Although the gear is important, it cannot be forgotten that skill and experience are also very important. A fisherman may have experience and knowledge to fish a certain species of fish, but the same may end the day performing poorly because he/she lacked the appropriate equipment in that instance. On the other hand, a fisherman may have the best available equipment in town, and do poorly at the end of the day because he/she didn't have the necessary skills/knowledge to fish a certain species at that instance.
If the person is new at the sport, my personal advice would be: buy the "cheap to moderate" equipment available. It's good to build a good base for knowledge and experience before having extremely good gears. Otherwise, the person can ignorantly damage the equipment and even hurt himself/herself. After a couple experiences and experiments, then it's advisable for that person to buy moderate to high quality equipment.
It may be obvious to state the following subject in this post, but I find it so fundamental and important that I've decided to do so. Also, some people don't practice these two important ideals, even though they know the concepts of it. It's about empirical data and notes. Fishing can be learnt in many different ways: through books, websites, communication (exchanging techniques, for example), teaching (dad to son, for example), watching, experimenting, etc. The last two items of this list applies to the concept of Empiricism: to obtain knowledge through observations and experiments. Maybe one person started fishing by being influenced by one of the other items in the list above - reading a book about fishing; or fishing with a family member. However, that person will hit a point when he/she is going to develop his/her own skills through his/her own experiences and empirical data. In other words, I am giving emphasis to the fact that it's very important to learn by looking at other people's attitudes and behaviors towards fishing (hopefully positive ones), and also from the fish's natural behaviors (not to mention mistakes). It's also important to be a "Scientist" when it comes to fishing: never be shy, and always be adventurous and willing to experiment something new and unusual, mark the results, and remember these achievements or failures. I cannot state here how many different techniques I've learnt just by watching other people fish; or how many hours I've spent somewhere - just observing my surroundings and fish - and recording everything; or how many interesting bait experiments I've made in order to enhance my skills, land more fish, and succeed even more as an angler. It's important and fundamental to be empirical. Secondly, it's even more important to write things down (even if you can memorize it). Many successful fishermen have notes (or even a notebook) on all kinds of events and situations. The angler could write about the weather, the size and quantity of the fish fished, the season of the year, the lures or bait that were used on a certain fishing day, the time and duration, the tide, the wind, the gear that was used, etc. One should follow this wise advice and never depend on memory alone - it's always nice (and easy!) to write things down. The notes can always turn out to be useful, and even if they don't: what do you have to lose with them? It's convenient, safe, reliable, and again - very important.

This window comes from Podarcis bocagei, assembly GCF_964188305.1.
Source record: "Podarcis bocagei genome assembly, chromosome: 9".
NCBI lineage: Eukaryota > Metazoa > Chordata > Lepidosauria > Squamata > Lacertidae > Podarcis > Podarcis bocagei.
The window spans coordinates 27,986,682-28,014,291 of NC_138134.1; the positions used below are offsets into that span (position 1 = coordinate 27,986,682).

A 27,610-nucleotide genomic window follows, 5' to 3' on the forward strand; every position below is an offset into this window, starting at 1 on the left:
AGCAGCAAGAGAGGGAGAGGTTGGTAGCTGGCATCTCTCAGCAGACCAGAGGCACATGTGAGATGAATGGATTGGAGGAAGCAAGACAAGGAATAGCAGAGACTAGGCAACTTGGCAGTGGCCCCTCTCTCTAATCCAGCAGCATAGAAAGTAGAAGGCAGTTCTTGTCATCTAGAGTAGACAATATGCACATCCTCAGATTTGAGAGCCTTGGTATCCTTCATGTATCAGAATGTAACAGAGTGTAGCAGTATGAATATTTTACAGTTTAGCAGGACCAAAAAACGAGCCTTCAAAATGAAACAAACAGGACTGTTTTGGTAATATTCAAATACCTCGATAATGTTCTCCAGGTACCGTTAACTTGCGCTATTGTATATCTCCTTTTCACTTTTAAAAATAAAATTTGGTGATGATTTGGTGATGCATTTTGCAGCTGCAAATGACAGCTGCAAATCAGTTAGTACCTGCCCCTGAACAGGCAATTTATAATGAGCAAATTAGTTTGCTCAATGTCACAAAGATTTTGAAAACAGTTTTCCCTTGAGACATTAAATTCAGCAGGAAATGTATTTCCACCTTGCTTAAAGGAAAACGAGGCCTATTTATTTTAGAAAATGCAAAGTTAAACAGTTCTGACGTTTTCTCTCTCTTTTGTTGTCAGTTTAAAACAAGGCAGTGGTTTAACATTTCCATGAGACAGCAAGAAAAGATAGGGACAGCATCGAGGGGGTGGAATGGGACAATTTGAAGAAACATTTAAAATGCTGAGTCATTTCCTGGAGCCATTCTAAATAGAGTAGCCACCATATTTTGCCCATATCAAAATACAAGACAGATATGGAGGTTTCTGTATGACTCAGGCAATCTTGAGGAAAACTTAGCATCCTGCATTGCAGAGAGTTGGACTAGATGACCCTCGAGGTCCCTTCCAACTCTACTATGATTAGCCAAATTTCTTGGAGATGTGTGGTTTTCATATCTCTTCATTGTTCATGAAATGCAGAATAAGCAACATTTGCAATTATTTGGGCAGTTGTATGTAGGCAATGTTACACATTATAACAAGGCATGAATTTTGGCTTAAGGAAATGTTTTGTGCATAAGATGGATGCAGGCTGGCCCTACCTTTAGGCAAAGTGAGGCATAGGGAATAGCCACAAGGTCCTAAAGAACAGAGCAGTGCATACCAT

I'll leave the skills and experience part to the readers. However, I'll start doing topics about different pieces of gears, baits, fishing styles (when it comes to fishing a specific species of fish), etc. Note that this is a blog, though - and not a "fishing forum" or "fishing school". Therefore, the topics made here are not only informative to the readers, but they are also a reminder for me that there's "mountain after mountain". In order words: I will always progress and learn more, which means that my information may contain my opinions and be accurate, but it will never be good enough! I'll always be able to add information, re-read my topics and remind myself of certain stuff. It's a blog, after all.
My plan is to start topics with the basic fishing equipment: sinkers, hooks, swivels, lines, rods, reels, etc; and occasionally post techniques, hints and tips, and "behavior" when it comes to fishing a specific species.
Stay tuned, readers!
Long days and pleasant nights.